July 13, 2016

Progressive Socialist Hypocrisy

Recently I had an epiphany about socialism yesterday.  I have a former boss, whom I would consider a friend, who happens to be a socialist.  He doesn't just talk the talk, he supports co-ops of all kinds, he votes socialist and always takes the socialist/progressive side in any argument or discussion.  He's consistent.  He's also a nice guy, to be fair.  But yesterday I noticed something that I've seen in other socialist people I've known and I think the consistency is enough to say it's a pattern. It may not be universal, but certainly it is common among those of the socialist/progressive ilk.

By way of background, for decades the socialist crowd here in Toronto have argued for more public transit.  Toronto has a great transit system..for 1973.   They've argued that we should move away from cars and to public transit.  It's better for the environment, it's more egalitarian, cheaper than roads, blah...blah...BLAH.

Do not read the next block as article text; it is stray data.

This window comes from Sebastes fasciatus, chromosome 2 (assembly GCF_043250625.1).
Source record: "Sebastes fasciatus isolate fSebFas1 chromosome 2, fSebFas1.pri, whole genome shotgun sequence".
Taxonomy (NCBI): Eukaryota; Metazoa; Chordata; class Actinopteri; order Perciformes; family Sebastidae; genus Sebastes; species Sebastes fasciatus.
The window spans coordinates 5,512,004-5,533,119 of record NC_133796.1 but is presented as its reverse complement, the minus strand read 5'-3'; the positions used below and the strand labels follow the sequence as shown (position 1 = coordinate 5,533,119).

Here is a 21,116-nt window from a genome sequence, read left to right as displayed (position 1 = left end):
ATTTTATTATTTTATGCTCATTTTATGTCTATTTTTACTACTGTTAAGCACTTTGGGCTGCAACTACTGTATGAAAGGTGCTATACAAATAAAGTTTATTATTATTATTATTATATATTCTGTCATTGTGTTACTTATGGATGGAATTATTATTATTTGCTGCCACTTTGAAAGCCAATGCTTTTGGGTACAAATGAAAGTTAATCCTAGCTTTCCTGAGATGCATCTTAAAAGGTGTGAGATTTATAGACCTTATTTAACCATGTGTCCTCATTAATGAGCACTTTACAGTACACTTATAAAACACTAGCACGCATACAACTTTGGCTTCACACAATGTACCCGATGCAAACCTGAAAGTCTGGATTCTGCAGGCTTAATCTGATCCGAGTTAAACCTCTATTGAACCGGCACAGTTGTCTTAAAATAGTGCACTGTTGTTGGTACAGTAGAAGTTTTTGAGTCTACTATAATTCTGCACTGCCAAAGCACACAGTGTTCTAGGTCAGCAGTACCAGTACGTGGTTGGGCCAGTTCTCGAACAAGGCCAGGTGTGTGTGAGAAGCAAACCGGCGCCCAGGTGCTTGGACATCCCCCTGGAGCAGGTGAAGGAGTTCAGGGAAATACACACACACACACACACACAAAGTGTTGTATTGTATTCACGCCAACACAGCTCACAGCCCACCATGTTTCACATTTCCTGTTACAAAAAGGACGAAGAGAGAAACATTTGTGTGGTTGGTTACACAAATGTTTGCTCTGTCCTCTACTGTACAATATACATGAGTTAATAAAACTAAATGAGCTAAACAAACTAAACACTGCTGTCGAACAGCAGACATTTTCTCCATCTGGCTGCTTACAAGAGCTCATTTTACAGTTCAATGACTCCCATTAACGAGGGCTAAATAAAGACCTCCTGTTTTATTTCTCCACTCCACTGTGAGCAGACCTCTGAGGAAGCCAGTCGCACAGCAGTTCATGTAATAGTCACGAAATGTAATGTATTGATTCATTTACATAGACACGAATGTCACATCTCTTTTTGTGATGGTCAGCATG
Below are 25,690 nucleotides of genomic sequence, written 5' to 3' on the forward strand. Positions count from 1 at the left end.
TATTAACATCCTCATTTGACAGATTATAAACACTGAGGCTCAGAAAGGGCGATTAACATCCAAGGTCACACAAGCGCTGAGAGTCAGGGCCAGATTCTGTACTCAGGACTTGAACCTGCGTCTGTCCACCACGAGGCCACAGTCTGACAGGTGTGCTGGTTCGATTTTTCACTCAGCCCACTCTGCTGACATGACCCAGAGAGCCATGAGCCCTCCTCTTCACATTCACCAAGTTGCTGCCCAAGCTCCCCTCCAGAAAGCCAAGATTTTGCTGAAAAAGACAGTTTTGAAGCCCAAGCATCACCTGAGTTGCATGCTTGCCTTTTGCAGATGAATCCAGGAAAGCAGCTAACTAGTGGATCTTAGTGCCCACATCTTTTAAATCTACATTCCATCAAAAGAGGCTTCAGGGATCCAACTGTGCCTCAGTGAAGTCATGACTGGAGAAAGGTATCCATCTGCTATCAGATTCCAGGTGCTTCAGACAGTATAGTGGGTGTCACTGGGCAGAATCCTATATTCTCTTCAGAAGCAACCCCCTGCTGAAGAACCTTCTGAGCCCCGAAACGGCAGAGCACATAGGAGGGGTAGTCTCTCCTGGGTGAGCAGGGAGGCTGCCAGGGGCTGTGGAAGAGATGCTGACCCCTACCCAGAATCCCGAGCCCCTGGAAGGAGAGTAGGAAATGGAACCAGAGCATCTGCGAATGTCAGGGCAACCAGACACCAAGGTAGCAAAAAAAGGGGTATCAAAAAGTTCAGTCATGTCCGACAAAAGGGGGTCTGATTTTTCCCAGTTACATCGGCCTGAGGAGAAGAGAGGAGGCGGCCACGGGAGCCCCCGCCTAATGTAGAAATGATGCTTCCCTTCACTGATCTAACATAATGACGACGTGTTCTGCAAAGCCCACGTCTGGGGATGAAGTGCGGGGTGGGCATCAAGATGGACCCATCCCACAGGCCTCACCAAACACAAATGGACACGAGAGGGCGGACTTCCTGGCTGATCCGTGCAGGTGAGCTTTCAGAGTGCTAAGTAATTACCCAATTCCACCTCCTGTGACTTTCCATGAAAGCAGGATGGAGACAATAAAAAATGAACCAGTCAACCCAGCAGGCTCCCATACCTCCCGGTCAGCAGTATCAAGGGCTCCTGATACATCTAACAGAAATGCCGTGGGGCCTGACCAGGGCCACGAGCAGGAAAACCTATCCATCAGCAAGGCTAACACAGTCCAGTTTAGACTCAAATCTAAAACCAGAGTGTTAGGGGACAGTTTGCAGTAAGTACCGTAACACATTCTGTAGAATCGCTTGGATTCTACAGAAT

Downtown Toronto has a relatively decent coverage of subways.  The suburbs, not so much.  But since the socialists all live downtown in the city core area, they've suddenly become fiscally conservative.  They think spending money on more subways is an expensive boondoggle.  Instead, those in the suburbs, which represent a pretty significant population, should be satisfied with more surface routes - light rail like streetcars, or buses.  

I've had to commute from the suburbs.  It's dreadful - the driving is bad, and the light rail commute was cramped, prone to breakdowns, slow, and just basically inadequate (to be kind).  But the socialists have the transit they want.

And there's the epiphany.  It isn't really about helping others, it's about helping others collectively, until they get what they want, and then the taps get turned of.  Socialism for me and not for thee. Hypocrisy.

I am honestly not surprised, but it's good to have some empirical evidence to back up what we all know.  As for me being two-faced on public transit, I'm all for more roads, but in most cities there's no will for that option.  Anything to reduce gridlock is welcome respite. In a recent post I also pointed out that working from home and telecommuting will reduce the need for mass transit and more roads.  But we're not there yet. So no real hypocrisy, but if you want to challenge me on that, I'd be happy to expound on it.
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